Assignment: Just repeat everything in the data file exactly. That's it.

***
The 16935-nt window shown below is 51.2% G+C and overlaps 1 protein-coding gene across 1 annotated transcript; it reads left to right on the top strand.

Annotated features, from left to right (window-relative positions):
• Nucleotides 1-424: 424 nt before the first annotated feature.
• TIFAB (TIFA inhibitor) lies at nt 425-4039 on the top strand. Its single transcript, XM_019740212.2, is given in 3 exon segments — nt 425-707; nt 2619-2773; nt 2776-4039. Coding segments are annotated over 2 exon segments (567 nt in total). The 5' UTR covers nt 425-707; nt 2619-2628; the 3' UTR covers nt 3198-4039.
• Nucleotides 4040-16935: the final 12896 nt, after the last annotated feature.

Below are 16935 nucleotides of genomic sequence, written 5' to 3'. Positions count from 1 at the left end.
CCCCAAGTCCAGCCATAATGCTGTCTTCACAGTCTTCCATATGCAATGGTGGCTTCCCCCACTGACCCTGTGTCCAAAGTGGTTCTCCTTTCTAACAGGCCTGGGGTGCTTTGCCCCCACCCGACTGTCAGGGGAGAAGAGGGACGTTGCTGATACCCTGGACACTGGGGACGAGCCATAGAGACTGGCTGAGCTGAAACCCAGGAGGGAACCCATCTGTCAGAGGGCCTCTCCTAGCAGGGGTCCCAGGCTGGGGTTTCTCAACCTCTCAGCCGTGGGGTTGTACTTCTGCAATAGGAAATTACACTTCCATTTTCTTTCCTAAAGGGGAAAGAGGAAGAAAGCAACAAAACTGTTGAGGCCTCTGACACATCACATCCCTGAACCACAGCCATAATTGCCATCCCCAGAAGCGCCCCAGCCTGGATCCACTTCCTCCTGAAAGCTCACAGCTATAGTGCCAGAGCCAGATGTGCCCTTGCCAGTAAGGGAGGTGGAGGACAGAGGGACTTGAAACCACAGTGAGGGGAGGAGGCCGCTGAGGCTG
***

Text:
The 16935-nt window shown below is 51.2% G+C and overlaps 1 protein-coding gene across 1 annotated transcript; it reads left to right on the top strand.

Annotated features, from left to right (window-relative positions):
• Nucleotides 1-424: 424 nt before the first annotated feature.
• TIFAB (TIFA inhibitor) lies at nt 425-4039 on the top strand. Its single transcript, XM_019740212.2, is given in 3 exon segments — nt 425-707; nt 2619-2773; nt 2776-4039. Coding segments are annotated over 2 exon segments (567 nt in total). The 5' UTR covers nt 425-707; nt 2619-2628; the 3' UTR covers nt 3198-4039.
• Nucleotides 4040-16935: the final 12896 nt, after the last annotated feature.

Below are 16935 nucleotides of genomic sequence, written 5' to 3'. Positions count from 1 at the left end.
CCCCAAGTCCAGCCATAATGCTGTCTTCACAGTCTTCCATATGCAATGGTGGCTTCCCCCACTGACCCTGTGTCCAAAGTGGTTCTCCTTTCTAACAGGCCTGGGGTGCTTTGCCCCCACCCGACTGTCAGGGGAGAAGAGGGACGTTGCTGATACCCTGGACACTGGGGACGAGCCATAGAGACTGGCTGAGCTGAAACCCAGGAGGGAACCCATCTGTCAGAGGGCCTCTCCTAGCAGGGGTCCCAGGCTGGGGTTTCTCAACCTCTCAGCCGTGGGGTTGTACTTCTGCAATAGGAAATTACACTTCCATTTTCTTTCCTAAAGGGGAAAGAGGAAGAAAGCAACAAAACTGTTGAGGCCTCTGACACATCACATCCCTGAACCACAGCCATAATTGCCATCCCCAGAAGCGCCCCAGCCTGGATCCACTTCCTCCTGAAAGCTCACAGCTATAGTGCCAGAGCCAGATGTGCCCTTGCCAGTAAGGGAGGTGGAGGACAGAGGGACTTGAAACCACAGTGAGGGGAGGAGGCCGCTGAGGCTG